Updated: Oct 24, 2018
My last living grandmother entered convalescent care earlier this month with a weak heart and dizzy spells. Within a week her nearly 93 years on earth ended as she stepped into eternity where her late husband awaits. Theology aside, reminders of mortality stand like stop signs our lives – inviting reflection.
Maintaining a healthy perspective is a mark of virtue. Philosopher Valerie Tiberius describes it as “having the right perspective on one’s commitments, the right dispositions of thought, feeling, and action in the right strength” (The Reflective Life). Unfortunately, few of us intentionally cultivate this virtue in our own lives. For starters, we rarely attend to life’s stop signs. We are so plugged in to busy-ness that it is difficult to silence our phones long enough to breath deeply. Without time to reflect, we ride the waves of events – good and bad – engaged rationally and emotionally in the moment. Current research in psychology shows that because of this lack of perspective, we tend to:
get overly distressed about things that are unimportant,
take things we value for granted, and
exhibit emotional responses that are not balanced or appropriate to our values.
What does healthy perspective look like?
Imagine you are on a plane, annoyed by another traveler who sits idly while his children run wild. As your own frustration builds, you eye other irritated passengers and through a series of glances realize you have been silently nominated to confront the perpetrator. You slide toward the negligent father and in a brief conversation realize the man is broken in grief over the loss of his wife. In those moments, though nothing changed, everything changed. A new set of facts reinterprets appropriate behavior.
Years ago I was visiting a friend in San Francisco and we took his Vespa for a quick tour of the city. After the first ten minutes or so he asked if I wanted to drive. I had never driven a motorbike before, but it certainly didn’t look too difficult. I took the helm and headed north on Mason toward Fisherman’s wharf. The first block or two was incredibly shaky, and with little confidence I drove far below the speed limit.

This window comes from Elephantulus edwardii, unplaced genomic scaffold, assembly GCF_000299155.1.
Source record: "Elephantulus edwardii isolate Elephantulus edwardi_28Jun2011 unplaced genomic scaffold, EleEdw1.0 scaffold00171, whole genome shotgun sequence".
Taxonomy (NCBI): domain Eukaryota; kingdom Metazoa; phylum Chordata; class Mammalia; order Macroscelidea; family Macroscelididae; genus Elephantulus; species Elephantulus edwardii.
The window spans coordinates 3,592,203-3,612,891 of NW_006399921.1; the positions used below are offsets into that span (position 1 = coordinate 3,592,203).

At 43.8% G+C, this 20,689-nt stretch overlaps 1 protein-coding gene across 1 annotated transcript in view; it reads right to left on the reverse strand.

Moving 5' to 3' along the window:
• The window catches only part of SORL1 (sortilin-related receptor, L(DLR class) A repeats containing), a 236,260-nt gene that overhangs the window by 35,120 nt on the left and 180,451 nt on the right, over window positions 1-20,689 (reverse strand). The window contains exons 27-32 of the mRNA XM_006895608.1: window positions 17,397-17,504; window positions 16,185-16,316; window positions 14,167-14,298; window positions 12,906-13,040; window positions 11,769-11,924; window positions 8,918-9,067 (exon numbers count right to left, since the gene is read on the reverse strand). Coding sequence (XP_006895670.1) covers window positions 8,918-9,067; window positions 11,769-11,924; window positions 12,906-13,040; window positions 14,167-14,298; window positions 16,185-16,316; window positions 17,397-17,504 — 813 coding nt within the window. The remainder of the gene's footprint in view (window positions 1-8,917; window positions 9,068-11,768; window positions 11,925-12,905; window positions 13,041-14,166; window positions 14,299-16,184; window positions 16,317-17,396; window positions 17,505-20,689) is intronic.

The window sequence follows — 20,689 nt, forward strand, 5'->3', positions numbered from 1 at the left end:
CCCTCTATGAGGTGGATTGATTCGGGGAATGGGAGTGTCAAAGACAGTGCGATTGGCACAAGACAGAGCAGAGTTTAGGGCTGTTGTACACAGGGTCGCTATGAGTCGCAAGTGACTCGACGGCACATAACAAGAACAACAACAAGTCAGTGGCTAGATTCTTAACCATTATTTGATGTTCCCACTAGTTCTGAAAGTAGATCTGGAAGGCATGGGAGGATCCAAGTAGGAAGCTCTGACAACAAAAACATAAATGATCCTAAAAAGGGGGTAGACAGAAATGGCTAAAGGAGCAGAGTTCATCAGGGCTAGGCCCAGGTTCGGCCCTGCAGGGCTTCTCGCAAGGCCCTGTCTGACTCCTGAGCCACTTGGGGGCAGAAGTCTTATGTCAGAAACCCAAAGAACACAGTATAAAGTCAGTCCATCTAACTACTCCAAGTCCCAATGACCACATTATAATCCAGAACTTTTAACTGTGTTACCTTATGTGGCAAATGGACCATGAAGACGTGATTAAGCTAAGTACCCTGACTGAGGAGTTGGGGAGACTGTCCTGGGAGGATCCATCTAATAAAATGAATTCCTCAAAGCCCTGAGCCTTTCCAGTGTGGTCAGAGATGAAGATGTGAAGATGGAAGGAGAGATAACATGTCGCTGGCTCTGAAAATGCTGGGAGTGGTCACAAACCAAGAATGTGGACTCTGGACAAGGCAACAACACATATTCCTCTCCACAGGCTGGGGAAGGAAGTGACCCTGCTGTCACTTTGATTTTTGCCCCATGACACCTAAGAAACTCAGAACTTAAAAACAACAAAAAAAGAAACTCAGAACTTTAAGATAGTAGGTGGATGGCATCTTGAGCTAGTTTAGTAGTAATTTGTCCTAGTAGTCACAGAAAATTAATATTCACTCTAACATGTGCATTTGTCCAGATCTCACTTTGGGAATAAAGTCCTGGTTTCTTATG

My friend tapped my shoulder and suggested I pull over.
“How are you doing?” he asked.
“Okay, it’s a little wobbly,” I shrugged.
“Where were you looking?”
“Straight ahead,” I replied, embarrassed.
“How far ahead?”
“Just in front of the wheel.”
“Try looking down the road – where you want to go. It’ll be easier.”
Like a smooth ride, healthy perspective requires looking further ahead.
It also takes practice.
Practice leads to habit, and habit cultivates virtue. Cultivating a healthy perspective seems to involve both practicing both how we see our world, and how we react to it:
Perhaps you need to practice walking the proverbial mile in another’s shoes.
Perhaps you need to practice viewing life from the proverbial balcony rather than the dance floor.
Perhaps you need to practice gratitude or empathy as you manage your reactions to others.
Practices become habits which cultivate virtue - like fruit on a tree.
Ultimately, though, healthy perspective depends on strong roots, and strong roots need good soil. In this case, good soil looks like settled values – identifying what we are committed to and taking time to affirm or adjust our long-term commitments in light of our life experiences.
When I consider my grandmother’s life, I am reminded of her commitments – to God, and to family – and how they shaped her perspective on moves, relationships, holidays, and daily habits. We all sat at her bedside –children, grandchildren, and great grandchildren – watching her frail frame labor through each breath. But she was not a weak woman. Her perspective was a tangible gift to all of us.